The Ford Escape, entirely redesigned for 2013, is one of the best-selling entries in the popular category of compact crossover utility vehicles.
The real-world gas mileage of the latest Escapes, however, does not quite seem to equal those cars' combined EPA ratings.
Ford has put a great deal of effort into engineering its EcoBoost four-cylinder engines, which use direct injection and turbocharging to make smaller engines produce the same power as the larger ones it previously used.
2.0-liter EcoBoost: struggle to hit 24 mpg
When we tested a 2013 Ford Escape with the 2.0-liter EcoBoost engine and all-wheel drive last spring, we barely equaled its combined 24-mpg EPA rating last spring, getting a real-world indicated gas mileage of 23.9 mpg.
And that only came after the last leg of a 838-mile journey, during most of which the indicated mileage was considerably lower.
Only a long stretch of steady-speed highway running on cruise control brought the indicated mileage back up toward the rating.
That model, with a sticker of almost $35,000, had the most powerful engine--a 240-horsepower 2.0-liter EcoBoost four paired to a six-speed automatic transmission.
Latest test: 1.6-liter EcoBoost
Now we've had a chance to test the Escape model with the highest fuel efficiency: a 2014 Escape SE with the smaller 178-hp 1.6-liter EcoBoost engine and front-wheel drive, rated at 26 mpg combined.
Regrettably, our 285-mile test produced an indicated gas mileage of only 24.8 mpg.
2013 Mazda CX-5 road test, Catskill Mountains, NY, April 2012Enlarge Photo
The 1.2-mpg difference is well within the 10-percent margin we think most drivers are comfortable with, so we doubt it's a serious drawback.
We're inclined to think that's a representative number, too, because the second trip odometer on our test Escape--which hadn't been reset for 1,763 miles--showed 24.7 mpg.
CX-5 considerably better
But the less-powerful EcoBoost Escape compares unfavorably to the gas mileage of a 2013 Mazda CX-5 compact crossover with a 2.0-liter SkyActiv non-turbo four, a six-speed automatic, and all-wheel drive--which returned an indicated 33.1 mpg over about the same test route, against its EPA combined rating of 28 mpg.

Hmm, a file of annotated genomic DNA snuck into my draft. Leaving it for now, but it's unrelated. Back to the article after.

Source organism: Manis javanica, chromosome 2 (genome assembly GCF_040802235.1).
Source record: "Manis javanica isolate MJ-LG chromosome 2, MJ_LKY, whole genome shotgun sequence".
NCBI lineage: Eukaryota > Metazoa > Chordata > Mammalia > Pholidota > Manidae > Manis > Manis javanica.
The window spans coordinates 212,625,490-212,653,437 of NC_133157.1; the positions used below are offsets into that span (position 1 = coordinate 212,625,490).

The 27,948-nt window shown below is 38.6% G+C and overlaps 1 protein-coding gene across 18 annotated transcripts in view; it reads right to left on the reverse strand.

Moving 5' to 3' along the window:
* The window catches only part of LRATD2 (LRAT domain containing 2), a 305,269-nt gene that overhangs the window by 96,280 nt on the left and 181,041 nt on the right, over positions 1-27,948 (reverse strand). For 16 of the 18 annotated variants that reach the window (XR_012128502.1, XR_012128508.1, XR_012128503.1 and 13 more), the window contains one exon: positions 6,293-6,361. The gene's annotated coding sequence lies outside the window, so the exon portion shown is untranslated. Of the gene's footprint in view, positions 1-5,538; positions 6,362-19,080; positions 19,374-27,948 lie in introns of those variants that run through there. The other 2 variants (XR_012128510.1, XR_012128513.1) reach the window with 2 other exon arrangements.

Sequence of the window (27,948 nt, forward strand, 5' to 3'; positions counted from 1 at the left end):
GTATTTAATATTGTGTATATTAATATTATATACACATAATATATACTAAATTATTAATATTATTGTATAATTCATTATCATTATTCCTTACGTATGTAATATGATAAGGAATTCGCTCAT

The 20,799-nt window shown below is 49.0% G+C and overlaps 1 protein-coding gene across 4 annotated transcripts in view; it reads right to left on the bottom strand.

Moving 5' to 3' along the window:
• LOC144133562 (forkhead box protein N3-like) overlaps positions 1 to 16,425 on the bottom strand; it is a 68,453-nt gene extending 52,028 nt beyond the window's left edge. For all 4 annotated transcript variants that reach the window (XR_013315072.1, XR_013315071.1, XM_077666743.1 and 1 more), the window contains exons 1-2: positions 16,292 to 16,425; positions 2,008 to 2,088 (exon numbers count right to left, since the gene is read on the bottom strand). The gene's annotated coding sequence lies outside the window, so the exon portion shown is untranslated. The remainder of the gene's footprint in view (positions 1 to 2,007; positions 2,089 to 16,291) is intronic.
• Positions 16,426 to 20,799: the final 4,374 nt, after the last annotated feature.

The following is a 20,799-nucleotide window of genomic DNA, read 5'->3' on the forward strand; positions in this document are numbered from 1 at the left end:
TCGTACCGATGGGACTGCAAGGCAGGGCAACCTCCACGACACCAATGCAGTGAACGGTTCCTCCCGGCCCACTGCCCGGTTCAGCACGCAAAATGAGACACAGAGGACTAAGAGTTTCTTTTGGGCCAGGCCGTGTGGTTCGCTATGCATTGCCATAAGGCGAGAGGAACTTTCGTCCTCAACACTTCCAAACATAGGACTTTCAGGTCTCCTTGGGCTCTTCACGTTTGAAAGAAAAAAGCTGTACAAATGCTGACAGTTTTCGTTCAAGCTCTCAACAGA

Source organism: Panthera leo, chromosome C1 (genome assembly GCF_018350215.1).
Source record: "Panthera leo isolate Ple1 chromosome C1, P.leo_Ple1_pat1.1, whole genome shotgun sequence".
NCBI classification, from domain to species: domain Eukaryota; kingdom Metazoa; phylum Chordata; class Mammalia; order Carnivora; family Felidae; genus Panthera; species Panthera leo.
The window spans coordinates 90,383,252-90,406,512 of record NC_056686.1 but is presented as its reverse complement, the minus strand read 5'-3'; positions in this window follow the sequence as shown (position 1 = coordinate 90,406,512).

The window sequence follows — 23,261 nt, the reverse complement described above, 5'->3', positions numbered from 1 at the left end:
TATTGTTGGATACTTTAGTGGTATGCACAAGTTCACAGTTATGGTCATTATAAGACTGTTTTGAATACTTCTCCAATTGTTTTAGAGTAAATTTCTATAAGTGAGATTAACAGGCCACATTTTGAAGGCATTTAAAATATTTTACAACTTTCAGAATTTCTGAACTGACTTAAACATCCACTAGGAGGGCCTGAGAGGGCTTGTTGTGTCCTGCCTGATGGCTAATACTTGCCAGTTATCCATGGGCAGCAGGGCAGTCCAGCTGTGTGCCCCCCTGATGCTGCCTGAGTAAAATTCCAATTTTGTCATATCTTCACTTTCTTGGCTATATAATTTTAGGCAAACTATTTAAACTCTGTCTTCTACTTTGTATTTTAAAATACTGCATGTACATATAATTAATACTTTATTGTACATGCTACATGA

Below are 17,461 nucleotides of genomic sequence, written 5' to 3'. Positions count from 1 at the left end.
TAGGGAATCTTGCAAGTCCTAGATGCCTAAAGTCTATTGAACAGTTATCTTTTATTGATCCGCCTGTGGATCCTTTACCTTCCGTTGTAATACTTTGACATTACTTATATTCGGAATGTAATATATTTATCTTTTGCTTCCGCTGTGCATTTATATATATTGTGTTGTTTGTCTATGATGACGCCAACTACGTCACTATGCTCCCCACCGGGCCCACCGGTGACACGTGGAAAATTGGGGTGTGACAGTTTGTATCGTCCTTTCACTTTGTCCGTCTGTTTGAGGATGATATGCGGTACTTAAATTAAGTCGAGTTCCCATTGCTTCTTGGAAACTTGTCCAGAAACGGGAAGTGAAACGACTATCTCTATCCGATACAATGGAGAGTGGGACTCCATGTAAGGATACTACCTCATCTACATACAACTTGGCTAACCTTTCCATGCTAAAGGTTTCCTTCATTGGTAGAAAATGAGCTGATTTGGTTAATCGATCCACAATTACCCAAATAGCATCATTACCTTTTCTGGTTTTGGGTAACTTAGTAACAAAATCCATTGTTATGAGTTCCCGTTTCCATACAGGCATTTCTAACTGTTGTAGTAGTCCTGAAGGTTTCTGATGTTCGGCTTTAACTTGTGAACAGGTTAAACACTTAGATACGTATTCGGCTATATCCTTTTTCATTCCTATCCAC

The 2.0-liter SkyActiv CX-5 is less powerful--155 hp against the 1.6-liter Escape's 178 hp--and felt like it had less reserve power for emergency situations.
We later tested a CX-5 with the larger, 184-hp 2.5-liter SkyActiv four--again, without turbocharging--and it returned 29.7 mpg on the same test route, against an EPA rating of 26 mpg.
The more powerful SkyActiv engine eliminated any worries about reserve acceleration, and roughly equaled our 1.6-liter Escape--though it was far from as fast as the 2.0-liter Escape we initially tested.
2014 Ford Escape SE 1.6-liter EcoBoost, Catskill Mountains, NY, Nov 2013Enlarge Photo
In the end, we're forced to conclude that turbocharging is a mixed blessing for gas mileage.
While the larger Escape EcoBoost engine can clearly substitute for a V-6, it's not clear that it gets substantially better real-world gas mileage than the larger engine would have.
The smaller EcoBoost engine appears to be slightly further away from its EPA rating--in our single road test, anyhow--than the larger engine.
And the concern is backed up by public data submitted by owners on the EPA's FuelEconomy.gov website, where the average for 1.6-liter FWD 2013 Escapes like ours is 25.3 mpg (10 cars submitted) against the 26-mpg combined rating.
Meanwhile, the crowdsourced rating for the top-of-the-line AWD 2.0-liter 2013 Escape, rated at 24 mpg, averages just 20.7 mpg (18 vehicles).
Most likely those sample sizes are too small to prove the point, but they may be directional.
Perhaps the saying is true: "You can have Eco, or you can have Boost, but you can't have both at the same time."